EXCLUSIVE (Part 1)| Eddie Wineland Discusses his Cancelled UFC 161 Title Fight With Renan Barao | Fist-Ta-Cuff Radio
| Fist-ta-Cuff Radio recently invited UFC Bantamweight number one contender, Eddie Wineland, in to talk all the recent unfortunate events involving his fight at UFC 161. With Wineland’s scheduled title fight with Renan Barao at this week’s UFC 161 event being scrapped due to injury to the Interim Champ, Wineland had a lot to discuss with our boys Denny and Anton. Aside from his title shot being put on hold and, sadly, in question, Wineland happily discussed parts of his life outside of fighting, the proverbial ‘blessing in disguise’ with his fight being cancelled, and how training changes now that he’s not fighting. Here are some of the highlights from Wineland’s interview with Fist-ta-Cuff Radio:
Wineland first spoke about his spirits and his reaction to losing his title shot with Renan Barao at UFC 161:
“I can complain, but I’m not going to. It’s just, you know, I’m enjoying life right now. Just kind of going with the flow of things and, uh, kinda took a step back and I’m enjoying life now as oppose to beating my face into the mat every night.”
And because the fight was cancelled so close to the actual fight-date Wineland spoke about how great of shape he was in and how close he felt he was to being able to defeat Barao if Renan wouldn’t have suffered the foot injury:
“I mean, coming into this camp, I was already ten weeks deep when I heard that, uh, Renan got hurt. You know what I mean? Shot to the heart. I mean, we reached a platform that we had never reached before. I know everybody always says, ‘this is the best shape I’ve ever been in, best training camp,’ but it literally, we reached a point that we had never been to before. And uh, you know, things were, everything was clicking, everything was going.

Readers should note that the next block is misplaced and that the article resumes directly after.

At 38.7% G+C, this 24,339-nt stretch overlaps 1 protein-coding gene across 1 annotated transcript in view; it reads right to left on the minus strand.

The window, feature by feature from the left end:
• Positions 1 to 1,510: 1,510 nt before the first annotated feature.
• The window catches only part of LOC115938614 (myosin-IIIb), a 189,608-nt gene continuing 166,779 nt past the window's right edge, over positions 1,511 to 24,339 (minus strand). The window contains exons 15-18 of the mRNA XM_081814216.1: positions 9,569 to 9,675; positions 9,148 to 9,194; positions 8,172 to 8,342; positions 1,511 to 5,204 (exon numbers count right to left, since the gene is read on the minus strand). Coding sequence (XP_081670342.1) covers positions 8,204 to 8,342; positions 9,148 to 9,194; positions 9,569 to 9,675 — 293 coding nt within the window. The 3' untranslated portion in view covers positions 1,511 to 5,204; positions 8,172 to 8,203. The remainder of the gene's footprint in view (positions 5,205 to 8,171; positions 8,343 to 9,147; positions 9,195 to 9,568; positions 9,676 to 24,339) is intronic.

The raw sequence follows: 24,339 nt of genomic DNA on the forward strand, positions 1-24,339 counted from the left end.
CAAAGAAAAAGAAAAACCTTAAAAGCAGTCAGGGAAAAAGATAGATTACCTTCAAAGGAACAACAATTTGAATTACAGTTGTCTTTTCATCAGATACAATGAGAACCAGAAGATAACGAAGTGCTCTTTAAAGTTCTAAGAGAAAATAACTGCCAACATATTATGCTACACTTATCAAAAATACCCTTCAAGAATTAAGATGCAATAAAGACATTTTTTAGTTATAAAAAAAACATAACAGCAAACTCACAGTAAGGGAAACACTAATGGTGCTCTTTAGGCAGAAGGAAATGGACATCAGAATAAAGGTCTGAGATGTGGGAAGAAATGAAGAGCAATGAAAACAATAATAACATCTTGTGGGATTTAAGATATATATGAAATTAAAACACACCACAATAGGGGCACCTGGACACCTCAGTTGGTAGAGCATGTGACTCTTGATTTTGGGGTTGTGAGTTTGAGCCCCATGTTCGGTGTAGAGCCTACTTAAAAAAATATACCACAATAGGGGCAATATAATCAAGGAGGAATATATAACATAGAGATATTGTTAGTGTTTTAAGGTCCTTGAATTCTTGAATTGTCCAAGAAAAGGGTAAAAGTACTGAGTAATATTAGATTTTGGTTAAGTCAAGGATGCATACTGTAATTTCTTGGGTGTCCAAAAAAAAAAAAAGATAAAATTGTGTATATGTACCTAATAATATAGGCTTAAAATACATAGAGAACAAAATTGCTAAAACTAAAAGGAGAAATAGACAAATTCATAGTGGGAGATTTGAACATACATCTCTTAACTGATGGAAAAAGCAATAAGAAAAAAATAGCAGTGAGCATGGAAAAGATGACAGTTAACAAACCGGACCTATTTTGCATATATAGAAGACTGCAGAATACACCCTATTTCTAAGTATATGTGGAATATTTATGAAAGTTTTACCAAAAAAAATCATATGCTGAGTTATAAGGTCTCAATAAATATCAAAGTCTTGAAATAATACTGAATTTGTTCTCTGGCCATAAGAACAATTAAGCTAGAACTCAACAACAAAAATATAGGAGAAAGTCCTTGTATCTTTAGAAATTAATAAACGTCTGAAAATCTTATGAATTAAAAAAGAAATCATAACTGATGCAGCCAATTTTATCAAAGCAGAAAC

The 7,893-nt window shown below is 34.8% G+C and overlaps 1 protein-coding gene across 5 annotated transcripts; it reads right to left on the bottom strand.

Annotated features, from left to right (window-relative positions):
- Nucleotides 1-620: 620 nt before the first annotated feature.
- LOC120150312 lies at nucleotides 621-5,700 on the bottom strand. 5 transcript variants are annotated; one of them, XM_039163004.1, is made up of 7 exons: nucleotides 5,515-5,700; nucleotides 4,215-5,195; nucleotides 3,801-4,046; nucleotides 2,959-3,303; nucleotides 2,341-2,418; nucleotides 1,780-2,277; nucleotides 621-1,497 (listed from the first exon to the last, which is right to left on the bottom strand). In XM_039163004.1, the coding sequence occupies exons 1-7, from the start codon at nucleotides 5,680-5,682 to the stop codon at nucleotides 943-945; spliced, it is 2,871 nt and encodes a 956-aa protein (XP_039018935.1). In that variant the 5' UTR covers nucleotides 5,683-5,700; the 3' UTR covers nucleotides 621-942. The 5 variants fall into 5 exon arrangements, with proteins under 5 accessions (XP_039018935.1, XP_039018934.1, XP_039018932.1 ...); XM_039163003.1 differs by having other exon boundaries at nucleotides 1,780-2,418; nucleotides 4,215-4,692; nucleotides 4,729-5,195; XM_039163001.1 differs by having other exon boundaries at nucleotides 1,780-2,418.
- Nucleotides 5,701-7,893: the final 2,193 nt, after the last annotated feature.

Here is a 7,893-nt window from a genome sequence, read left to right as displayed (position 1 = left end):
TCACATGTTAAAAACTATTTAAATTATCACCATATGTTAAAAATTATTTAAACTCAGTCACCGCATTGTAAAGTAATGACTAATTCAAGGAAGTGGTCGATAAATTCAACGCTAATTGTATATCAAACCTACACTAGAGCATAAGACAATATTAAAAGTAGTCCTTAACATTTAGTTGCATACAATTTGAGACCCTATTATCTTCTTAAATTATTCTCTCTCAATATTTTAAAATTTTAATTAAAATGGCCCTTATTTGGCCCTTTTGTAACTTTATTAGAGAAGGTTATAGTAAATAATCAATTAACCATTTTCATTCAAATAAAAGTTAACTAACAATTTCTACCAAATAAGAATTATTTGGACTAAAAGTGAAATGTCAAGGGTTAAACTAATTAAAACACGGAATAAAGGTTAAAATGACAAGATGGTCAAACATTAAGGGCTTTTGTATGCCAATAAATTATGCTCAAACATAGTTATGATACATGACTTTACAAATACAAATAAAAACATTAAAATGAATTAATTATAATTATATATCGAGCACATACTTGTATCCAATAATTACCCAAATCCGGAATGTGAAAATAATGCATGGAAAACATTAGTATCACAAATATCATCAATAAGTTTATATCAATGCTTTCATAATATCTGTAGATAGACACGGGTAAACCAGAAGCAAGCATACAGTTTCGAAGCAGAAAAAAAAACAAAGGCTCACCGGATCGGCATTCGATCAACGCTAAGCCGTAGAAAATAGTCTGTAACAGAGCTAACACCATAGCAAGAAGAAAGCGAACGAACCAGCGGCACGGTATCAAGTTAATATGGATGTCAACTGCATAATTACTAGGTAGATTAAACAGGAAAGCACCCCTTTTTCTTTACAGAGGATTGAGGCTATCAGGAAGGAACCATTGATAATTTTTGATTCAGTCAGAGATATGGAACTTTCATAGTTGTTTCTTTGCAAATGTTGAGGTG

He then talked about what he did when he heard Baroa was hurt, what he did following the news that he was officially pulled from the UFC 161 card, and how frustrating and heartbreaking it was to lose a title shot that was so close within reach:
On the first thing he did after hearing the news that Renan might be hurt:
“I kept training and I think it was on Tuesday, last Tuesday I got the word that the fight was cancelled so the first thing I did was order a deep dish pizza.”
After first hearing the news and letting it sink in, what he did the next day of training:
“I was told to keep training as if I was fighting. They weren’t sure what was going to happen. I think they were waiting on some MRIs from his ankle. Again, there’s multiple factors and I just did what I was told. I hadn’t heard nothing so I assumed I was still fighting so I kept training and uh, you know like I said, on Tuesday they gave me the word that nothing’s going to happen.”
On how devastating it was knowing that he wasn’t getting his title shot and on top of that knowing that he may not get the fight even after Barao comes back healthy:
“At first it’s heartbreaking, you know? It’s a culmination of ten years of fighting; I’ve been fighting since I was 18 and I’m 28 now. You know, they tell you, ‘hey, we’re going to let you fight for the world title for the top organization in the world,’ and two weeks out they tell me, ‘hey, you can’t fight.’ It sucks. It sucks a lot. Your dream is right there within reach and then it gets pulled away.”
On his approach toward what’s next in his fight career:
“There are all kinds of factors here and hopefully it plays out in my favor but if it doesn’t then I just have to roll with the punches and take it was it comes.”
“I always want the top guys, but like you said, you get into title fights and you get into that caliber of fights…that kind of fight, to me, is worth waiting for.”
“You know, accidents happen. When you’re training to fight another man the only way to get better at fighting is to fight, and when you fight you get hurt. You know? So it is what it is. I understand that Renan got hurt and all I can do is wish him a speedy recovery so that we can get down soon.”
Wineland is a top-five bantamweight in the world and has fought only top competition since his assimilation into the UFC in 2011. He is rightfully in line to fight for the belt and waiting may be his best option. For now, Wineland is enjoying his life away from fighting as he is a firefighter and avid pit-bull advocate.
Stay glued to BJPenn.com for the second installment of Wineland’s interview and to listen to the interview in its entirety on BJPenn.com’s Fist-Ta-Cuff Radio click here.